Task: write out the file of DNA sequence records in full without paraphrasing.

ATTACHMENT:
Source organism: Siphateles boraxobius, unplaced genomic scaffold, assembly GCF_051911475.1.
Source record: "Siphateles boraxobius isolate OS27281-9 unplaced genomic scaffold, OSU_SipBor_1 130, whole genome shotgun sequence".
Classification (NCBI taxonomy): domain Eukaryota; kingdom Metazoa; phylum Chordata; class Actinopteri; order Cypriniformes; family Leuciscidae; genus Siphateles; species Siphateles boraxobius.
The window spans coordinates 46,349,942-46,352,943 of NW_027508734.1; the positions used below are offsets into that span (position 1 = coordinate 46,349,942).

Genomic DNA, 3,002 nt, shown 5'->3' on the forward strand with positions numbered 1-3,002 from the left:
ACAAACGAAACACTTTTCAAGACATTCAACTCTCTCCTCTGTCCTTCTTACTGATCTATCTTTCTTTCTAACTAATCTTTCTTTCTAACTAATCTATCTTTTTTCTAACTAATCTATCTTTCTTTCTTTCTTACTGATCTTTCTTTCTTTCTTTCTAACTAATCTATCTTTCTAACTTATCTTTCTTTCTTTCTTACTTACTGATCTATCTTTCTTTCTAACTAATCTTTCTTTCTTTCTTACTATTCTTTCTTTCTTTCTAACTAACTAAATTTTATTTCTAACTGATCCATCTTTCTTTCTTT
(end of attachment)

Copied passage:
Source organism: Siphateles boraxobius, unplaced genomic scaffold, assembly GCF_051911475.1.
Source record: "Siphateles boraxobius isolate OS27281-9 unplaced genomic scaffold, OSU_SipBor_1 130, whole genome shotgun sequence".
Classification (NCBI taxonomy): domain Eukaryota; kingdom Metazoa; phylum Chordata; class Actinopteri; order Cypriniformes; family Leuciscidae; genus Siphateles; species Siphateles boraxobius.
The window spans coordinates 46,349,942-46,352,943 of NW_027508734.1; the positions used below are offsets into that span (position 1 = coordinate 46,349,942).

Genomic DNA, 3,002 nt, shown 5'->3' on the forward strand with positions numbered 1-3,002 from the left:
ACAAACGAAACACTTTTCAAGACATTCAACTCTCTCCTCTGTCCTTCTTACTGATCTATCTTTCTTTCTAACTAATCTTTCTTTCTAACTAATCTATCTTTTTTCTAACTAATCTATCTTTCTTTCTTTCTTACTGATCTTTCTTTCTTTCTTTCTAACTAATCTATCTTTCTAACTTATCTTTCTTTCTTTCTTACTTACTGATCTATCTTTCTTTCTAACTAATCTTTCTTTCTTTCTTACTATTCTTTCTTTCTTTCTAACTAACTAAATTTTATTTCTAACTGATCCATCTTTCTTTCTTT